I use think-pair-share every day and have seen it work well. Students will translate for each other, suggest new words/phrases, and correct each other’s spelling before they speak. Many times, a stronger student will help a weaker one or a more outgoing student will help a quieter one.
You can implement it right now by asking a question and telling the students they have 10-15 seconds to discuss the question with their neighbor before you take answers.
It may take a couple of attempts, but they'll get it. Many students are not accustomed to answering questions on request and will probably stay silent. This happens because they're afraid of not saying the "right" answer or of getting the grammar wrong. I ran into this during my first few months in Gimhwa, by it rarely happens now because the students know that mistakes are okay and that there are many "right" answers in English.
Have a good time with this one!
The technical information's below:
PURPOSEProcessing information, communication, developing thinking.RELEVANT SKILLSSharing information, listening, asking questions, summarising others’ ideas, paraphrasing.STEPS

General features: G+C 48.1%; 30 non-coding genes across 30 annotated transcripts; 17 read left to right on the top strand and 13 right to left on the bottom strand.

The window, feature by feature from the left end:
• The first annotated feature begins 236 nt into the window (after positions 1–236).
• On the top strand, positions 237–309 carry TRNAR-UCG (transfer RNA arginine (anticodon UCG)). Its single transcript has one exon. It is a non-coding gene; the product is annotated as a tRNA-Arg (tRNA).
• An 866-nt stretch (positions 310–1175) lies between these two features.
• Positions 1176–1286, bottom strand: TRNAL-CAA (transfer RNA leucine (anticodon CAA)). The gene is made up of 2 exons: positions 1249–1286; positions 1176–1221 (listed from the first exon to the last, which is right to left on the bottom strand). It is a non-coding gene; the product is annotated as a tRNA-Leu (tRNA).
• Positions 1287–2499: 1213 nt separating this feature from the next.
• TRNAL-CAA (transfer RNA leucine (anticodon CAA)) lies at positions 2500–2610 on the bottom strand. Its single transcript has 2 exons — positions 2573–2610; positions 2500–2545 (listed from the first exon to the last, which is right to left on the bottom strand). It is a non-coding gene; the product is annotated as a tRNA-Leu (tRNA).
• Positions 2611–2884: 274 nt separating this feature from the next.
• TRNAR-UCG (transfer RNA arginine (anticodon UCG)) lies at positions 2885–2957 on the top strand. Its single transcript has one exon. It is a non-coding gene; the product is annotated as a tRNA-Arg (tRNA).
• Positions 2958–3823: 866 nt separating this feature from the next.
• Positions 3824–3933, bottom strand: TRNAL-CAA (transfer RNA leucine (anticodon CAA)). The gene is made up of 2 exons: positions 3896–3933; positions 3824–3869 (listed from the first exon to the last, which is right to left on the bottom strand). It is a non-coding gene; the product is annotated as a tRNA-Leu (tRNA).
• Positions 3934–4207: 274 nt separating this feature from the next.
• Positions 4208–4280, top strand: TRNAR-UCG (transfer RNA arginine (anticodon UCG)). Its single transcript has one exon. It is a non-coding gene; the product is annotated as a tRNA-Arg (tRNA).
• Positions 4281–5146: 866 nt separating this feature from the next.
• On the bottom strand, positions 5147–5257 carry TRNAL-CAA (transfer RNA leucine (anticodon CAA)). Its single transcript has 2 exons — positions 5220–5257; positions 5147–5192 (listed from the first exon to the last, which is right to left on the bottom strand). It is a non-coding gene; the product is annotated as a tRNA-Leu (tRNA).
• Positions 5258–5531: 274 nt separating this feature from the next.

- Teacher poses a problem or asks an open-ended question to which there may be a variety of answers.
- Teacher gives the students ‘think time’ and directs them to think about the question.
- Following the ‘think time’ students turn to face their Learning Partner and work together, sharing ideas, discussing, clarifying and challenging.
- The pair then share their ideas with another pair, or with the whole class. It is important that students need to be able to share their partner’s ideas as well as their own.